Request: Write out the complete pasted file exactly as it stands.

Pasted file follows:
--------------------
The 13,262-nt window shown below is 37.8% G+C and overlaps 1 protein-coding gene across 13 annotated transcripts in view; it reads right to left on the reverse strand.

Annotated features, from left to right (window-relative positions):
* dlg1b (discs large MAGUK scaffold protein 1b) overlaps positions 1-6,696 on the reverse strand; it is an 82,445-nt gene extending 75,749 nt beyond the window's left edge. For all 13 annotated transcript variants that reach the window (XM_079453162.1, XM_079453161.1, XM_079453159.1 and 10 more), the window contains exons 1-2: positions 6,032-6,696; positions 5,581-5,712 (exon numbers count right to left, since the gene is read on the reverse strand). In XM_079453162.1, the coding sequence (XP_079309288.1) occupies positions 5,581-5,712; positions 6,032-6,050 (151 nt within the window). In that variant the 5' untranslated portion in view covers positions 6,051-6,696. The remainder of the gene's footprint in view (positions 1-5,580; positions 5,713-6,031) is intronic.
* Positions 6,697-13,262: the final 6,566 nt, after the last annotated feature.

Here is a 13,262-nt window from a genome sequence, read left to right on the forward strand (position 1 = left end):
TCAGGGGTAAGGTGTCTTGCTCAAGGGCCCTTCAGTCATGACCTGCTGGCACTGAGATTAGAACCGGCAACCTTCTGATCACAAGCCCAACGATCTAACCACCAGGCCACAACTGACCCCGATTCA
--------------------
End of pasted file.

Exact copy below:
The 13,262-nt window shown below is 37.8% G+C and overlaps 1 protein-coding gene across 13 annotated transcripts in view; it reads right to left on the reverse strand.

Annotated features, from left to right (window-relative positions):
* dlg1b (discs large MAGUK scaffold protein 1b) overlaps positions 1-6,696 on the reverse strand; it is an 82,445-nt gene extending 75,749 nt beyond the window's left edge. For all 13 annotated transcript variants that reach the window (XM_079453162.1, XM_079453161.1, XM_079453159.1 and 10 more), the window contains exons 1-2: positions 6,032-6,696; positions 5,581-5,712 (exon numbers count right to left, since the gene is read on the reverse strand). In XM_079453162.1, the coding sequence (XP_079309288.1) occupies positions 5,581-5,712; positions 6,032-6,050 (151 nt within the window). In that variant the 5' untranslated portion in view covers positions 6,051-6,696. The remainder of the gene's footprint in view (positions 1-5,580; positions 5,713-6,031) is intronic.
* Positions 6,697-13,262: the final 6,566 nt, after the last annotated feature.

Here is a 13,262-nt window from a genome sequence, read left to right on the forward strand (position 1 = left end):
TCAGGGGTAAGGTGTCTTGCTCAAGGGCCCTTCAGTCATGACCTGCTGGCACTGAGATTAGAACCGGCAACCTTCTGATCACAAGCCCAACGATCTAACCACCAGGCCACAACTGACCCCGATTCA